It is also difficult to know if the Portuguese model has been equally effective
against methamphetamines such as ice.
Unlike opiates, for example heroin, which have less harmful substitutes such as methadone, there are currently no proven drug substitutes for ice.
That said, Johann Hari argues that addiction isn’t the real problem, anyway.
He observed that the vast majority of hospital patients given high doses of medical heroin for pain relief simply stop using it upon discharge.
Further tests resulted in his hypothesis that “it’s not the chemical that’s your cage”. The overwhelming reason for addiction was the pain and isolation the individual felt.
“The opposite of addiction is not sobriety, it’s human connection,” Hari said.
In Tasmania, is it surprising that ice use is highest on the North-West Coast, with its high rate of youth unemployment?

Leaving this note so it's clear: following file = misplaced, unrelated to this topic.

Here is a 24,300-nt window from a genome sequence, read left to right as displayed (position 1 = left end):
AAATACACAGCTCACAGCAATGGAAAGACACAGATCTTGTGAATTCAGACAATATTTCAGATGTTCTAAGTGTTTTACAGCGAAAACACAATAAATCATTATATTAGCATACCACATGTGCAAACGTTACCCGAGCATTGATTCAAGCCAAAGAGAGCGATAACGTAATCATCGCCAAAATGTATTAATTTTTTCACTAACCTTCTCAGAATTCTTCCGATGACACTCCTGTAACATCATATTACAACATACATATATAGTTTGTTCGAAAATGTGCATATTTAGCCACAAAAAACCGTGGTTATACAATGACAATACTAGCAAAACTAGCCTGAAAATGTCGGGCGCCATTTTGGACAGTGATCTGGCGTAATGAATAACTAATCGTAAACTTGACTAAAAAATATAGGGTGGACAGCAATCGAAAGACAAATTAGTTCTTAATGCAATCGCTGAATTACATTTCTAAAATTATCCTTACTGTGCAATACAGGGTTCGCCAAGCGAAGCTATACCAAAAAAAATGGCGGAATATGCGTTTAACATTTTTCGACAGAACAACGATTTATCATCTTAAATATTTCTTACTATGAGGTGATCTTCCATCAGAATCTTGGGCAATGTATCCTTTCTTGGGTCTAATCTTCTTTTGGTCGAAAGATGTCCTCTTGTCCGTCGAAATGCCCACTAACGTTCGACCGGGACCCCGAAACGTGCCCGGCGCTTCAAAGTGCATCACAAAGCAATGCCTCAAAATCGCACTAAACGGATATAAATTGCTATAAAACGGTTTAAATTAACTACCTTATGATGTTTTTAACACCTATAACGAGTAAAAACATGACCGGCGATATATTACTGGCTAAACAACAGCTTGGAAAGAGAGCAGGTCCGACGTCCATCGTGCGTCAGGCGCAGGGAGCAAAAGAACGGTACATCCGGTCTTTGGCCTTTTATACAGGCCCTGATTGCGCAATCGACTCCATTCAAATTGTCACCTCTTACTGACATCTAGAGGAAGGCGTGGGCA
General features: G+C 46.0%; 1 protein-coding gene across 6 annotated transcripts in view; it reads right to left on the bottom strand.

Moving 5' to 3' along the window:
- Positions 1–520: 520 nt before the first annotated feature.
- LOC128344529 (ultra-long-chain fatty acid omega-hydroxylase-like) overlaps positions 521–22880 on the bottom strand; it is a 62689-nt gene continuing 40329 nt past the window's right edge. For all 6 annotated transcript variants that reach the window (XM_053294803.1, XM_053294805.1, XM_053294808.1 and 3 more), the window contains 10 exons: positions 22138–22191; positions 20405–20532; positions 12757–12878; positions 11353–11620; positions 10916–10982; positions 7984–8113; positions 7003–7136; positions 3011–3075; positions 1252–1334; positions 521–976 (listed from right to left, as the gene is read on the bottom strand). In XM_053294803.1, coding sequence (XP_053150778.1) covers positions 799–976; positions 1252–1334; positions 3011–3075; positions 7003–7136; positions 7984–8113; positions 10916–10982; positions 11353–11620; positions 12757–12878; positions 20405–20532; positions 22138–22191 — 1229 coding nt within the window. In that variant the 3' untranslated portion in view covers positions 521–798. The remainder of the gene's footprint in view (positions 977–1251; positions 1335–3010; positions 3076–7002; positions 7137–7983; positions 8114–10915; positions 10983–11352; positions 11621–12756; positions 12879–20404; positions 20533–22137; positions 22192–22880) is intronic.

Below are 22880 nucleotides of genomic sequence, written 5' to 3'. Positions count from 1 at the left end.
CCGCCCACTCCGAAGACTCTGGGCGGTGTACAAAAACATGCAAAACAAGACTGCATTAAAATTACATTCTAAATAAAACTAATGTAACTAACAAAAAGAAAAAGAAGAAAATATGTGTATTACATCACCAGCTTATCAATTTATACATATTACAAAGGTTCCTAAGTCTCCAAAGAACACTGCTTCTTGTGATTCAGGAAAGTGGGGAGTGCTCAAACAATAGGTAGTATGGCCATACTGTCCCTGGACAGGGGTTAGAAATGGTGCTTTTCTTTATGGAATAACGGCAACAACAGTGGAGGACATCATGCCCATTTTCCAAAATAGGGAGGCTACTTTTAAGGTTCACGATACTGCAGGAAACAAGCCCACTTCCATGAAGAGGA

In Portugal, drug policy has recognised this observation by spending the money saved on punishing addicts to pay for comprehensive treatment services, job creation programs and training courses to reintegrate users back into the community.
If it is accepted that the Portuguese decriminalisation model is worth trying, it is important to ask why should such a trial be held in Tasmania, and why now?
I can think of several good reasons:
• First, Tasmania has clear boundaries and a measurable population that is representative of the rest of Australia, as recognised by research conducted by the Menzies Centre with a variety of epidemiological studies.